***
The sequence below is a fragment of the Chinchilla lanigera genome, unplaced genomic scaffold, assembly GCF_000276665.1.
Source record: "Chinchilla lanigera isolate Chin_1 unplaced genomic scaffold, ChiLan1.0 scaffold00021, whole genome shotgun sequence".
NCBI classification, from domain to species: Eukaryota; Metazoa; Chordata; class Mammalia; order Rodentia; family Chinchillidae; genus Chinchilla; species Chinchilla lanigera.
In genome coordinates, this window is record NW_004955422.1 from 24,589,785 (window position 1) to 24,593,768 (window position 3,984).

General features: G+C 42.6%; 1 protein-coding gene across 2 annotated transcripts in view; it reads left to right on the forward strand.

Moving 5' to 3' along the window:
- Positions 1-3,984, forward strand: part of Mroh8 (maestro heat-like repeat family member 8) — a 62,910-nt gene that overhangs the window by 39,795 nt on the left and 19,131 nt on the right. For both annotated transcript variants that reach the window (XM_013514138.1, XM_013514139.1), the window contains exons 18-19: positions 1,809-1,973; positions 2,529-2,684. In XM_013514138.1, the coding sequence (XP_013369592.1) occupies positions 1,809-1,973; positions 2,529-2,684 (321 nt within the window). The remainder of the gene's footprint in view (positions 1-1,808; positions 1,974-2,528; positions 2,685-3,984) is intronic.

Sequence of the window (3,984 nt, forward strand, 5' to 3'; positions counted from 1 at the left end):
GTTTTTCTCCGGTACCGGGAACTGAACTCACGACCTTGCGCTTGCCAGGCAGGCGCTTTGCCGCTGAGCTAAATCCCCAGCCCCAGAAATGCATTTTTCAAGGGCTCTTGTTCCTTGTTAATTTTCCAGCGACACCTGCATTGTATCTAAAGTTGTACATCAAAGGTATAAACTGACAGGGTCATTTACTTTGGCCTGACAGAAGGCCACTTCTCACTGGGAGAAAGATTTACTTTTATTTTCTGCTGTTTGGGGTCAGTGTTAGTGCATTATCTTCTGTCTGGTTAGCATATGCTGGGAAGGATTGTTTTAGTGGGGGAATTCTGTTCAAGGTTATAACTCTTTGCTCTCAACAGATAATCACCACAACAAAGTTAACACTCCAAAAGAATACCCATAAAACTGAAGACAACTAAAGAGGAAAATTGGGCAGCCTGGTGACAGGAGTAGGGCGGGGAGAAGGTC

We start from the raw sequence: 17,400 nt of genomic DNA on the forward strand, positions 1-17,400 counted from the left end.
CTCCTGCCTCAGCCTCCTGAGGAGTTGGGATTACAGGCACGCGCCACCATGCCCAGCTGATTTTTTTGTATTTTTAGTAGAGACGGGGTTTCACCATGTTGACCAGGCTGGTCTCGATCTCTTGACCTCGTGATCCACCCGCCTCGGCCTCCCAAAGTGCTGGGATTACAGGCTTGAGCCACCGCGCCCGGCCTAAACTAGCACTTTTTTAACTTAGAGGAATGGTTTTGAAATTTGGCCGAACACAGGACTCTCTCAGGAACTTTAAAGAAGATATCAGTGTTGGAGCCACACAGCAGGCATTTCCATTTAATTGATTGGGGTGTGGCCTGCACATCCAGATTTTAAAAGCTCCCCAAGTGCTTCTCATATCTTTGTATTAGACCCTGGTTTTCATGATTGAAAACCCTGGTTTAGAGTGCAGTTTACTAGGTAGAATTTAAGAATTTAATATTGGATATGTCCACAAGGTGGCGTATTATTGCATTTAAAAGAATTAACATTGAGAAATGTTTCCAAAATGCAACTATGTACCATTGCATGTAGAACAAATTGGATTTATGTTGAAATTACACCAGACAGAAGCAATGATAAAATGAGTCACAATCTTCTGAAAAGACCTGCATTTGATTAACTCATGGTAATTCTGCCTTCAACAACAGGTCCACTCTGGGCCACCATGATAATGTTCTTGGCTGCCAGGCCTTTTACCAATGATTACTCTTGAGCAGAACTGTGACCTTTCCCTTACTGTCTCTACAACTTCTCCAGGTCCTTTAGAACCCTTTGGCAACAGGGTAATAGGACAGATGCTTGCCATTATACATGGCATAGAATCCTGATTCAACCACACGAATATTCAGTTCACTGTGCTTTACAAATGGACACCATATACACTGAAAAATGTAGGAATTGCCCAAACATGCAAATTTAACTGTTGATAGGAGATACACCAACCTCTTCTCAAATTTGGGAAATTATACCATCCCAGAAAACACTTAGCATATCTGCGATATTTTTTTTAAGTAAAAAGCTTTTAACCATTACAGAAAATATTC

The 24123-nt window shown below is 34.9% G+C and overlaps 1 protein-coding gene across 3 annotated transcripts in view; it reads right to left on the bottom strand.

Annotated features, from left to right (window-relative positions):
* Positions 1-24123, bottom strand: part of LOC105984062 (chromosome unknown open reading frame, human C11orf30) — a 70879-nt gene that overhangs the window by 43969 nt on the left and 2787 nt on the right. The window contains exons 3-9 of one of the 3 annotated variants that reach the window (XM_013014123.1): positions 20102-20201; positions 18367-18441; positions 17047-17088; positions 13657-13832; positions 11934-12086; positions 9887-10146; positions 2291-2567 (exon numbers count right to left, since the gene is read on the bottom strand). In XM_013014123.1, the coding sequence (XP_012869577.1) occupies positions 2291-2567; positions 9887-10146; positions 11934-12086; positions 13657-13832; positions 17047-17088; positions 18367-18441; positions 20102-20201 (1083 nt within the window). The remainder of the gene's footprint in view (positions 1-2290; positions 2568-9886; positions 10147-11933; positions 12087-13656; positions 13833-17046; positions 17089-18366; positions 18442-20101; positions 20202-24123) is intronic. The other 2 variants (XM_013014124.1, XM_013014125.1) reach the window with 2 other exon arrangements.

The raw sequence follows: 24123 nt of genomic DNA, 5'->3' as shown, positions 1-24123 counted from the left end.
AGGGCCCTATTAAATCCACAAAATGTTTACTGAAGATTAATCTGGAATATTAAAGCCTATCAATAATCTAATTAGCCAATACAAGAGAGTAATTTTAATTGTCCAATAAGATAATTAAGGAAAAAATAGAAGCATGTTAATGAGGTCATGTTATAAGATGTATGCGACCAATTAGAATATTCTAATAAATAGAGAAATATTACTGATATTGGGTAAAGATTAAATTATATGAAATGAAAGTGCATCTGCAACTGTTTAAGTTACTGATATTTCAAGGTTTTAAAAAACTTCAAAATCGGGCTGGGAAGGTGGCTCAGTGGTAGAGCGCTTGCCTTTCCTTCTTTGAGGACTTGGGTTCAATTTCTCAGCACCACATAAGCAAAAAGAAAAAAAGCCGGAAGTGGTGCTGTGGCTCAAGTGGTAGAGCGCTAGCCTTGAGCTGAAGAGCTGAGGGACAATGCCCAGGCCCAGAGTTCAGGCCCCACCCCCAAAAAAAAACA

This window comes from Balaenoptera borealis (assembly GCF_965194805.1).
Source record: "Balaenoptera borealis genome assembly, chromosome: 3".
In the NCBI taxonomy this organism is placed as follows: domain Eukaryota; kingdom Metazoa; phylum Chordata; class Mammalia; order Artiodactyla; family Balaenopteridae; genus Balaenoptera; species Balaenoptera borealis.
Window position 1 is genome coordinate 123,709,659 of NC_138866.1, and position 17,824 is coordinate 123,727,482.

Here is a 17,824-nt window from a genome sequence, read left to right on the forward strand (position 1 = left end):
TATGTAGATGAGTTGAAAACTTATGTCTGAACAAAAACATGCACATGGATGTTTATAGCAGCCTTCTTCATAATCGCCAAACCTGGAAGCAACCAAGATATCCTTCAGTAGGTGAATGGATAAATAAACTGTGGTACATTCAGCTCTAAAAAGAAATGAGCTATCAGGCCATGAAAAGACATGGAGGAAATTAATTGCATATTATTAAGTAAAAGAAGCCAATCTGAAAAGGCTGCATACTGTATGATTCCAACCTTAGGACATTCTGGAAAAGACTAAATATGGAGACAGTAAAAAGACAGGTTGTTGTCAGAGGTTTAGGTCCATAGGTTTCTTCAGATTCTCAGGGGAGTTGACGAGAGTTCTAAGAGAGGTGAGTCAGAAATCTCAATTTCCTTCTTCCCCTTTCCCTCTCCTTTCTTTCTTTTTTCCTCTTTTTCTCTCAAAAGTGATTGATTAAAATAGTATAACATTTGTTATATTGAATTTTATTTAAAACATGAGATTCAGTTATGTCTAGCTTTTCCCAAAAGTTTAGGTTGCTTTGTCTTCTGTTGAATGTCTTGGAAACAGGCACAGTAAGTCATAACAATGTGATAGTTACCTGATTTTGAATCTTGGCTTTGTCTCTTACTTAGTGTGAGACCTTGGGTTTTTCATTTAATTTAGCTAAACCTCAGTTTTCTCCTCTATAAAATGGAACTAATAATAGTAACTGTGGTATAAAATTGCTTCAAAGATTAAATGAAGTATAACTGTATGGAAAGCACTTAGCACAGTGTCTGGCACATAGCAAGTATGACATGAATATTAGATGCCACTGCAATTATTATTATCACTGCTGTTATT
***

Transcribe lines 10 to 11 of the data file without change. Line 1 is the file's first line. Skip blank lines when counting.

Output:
We start from the raw sequence: 17,400 nt of genomic DNA on the forward strand, positions 1-17,400 counted from the left end.
CTCCTGCCTCAGCCTCCTGAGGAGTTGGGATTACAGGCACGCGCCACCATGCCCAGCTGATTTTTTTGTATTTTTAGTAGAGACGGGGTTTCACCATGTTGACCAGGCTGGTCTCGATCTCTTGACCTCGTGATCCACCCGCCTCGGCCTCCCAAAGTGCTGGGATTACAGGCTTGAGCCACCGCGCCCGGCCTAAACTAGCACTTTTTTAACTTAGAGGAATGGTTTTGAAATTTGGCCGAACACAGGACTCTCTCAGGAACTTTAAAGAAGATATCAGTGTTGGAGCCACACAGCAGGCATTTCCATTTAATTGATTGGGGTGTGGCCTGCACATCCAGATTTTAAAAGCTCCCCAAGTGCTTCTCATATCTTTGTATTAGACCCTGGTTTTCATGATTGAAAACCCTGGTTTAGAGTGCAGTTTACTAGGTAGAATTTAAGAATTTAATATTGGATATGTCCACAAGGTGGCGTATTATTGCATTTAAAAGAATTAACATTGAGAAATGTTTCCAAAATGCAACTATGTACCATTGCATGTAGAACAAATTGGATTTATGTTGAAATTACACCAGACAGAAGCAATGATAAAATGAGTCACAATCTTCTGAAAAGACCTGCATTTGATTAACTCATGGTAATTCTGCCTTCAACAACAGGTCCACTCTGGGCCACCATGATAATGTTCTTGGCTGCCAGGCCTTTTACCAATGATTACTCTTGAGCAGAACTGTGACCTTTCCCTTACTGTCTCTACAACTTCTCCAGGTCCTTTAGAACCCTTTGGCAACAGGGTAATAGGACAGATGCTTGCCATTATACATGGCATAGAATCCTGATTCAACCACACGAATATTCAGTTCACTGTGCTTTACAAATGGACACCATATACACTGAAAAATGTAGGAATTGCCCAAACATGCAAATTTAACTGTTGATAGGAGATACACCAACCTCTTCTCAAATTTGGGAAATTATACCATCCCAGAAAACACTTAGCATATCTGCGATATTTTTTTTAAGTAAAAAGCTTTTAACCATTACAGAAAATATTC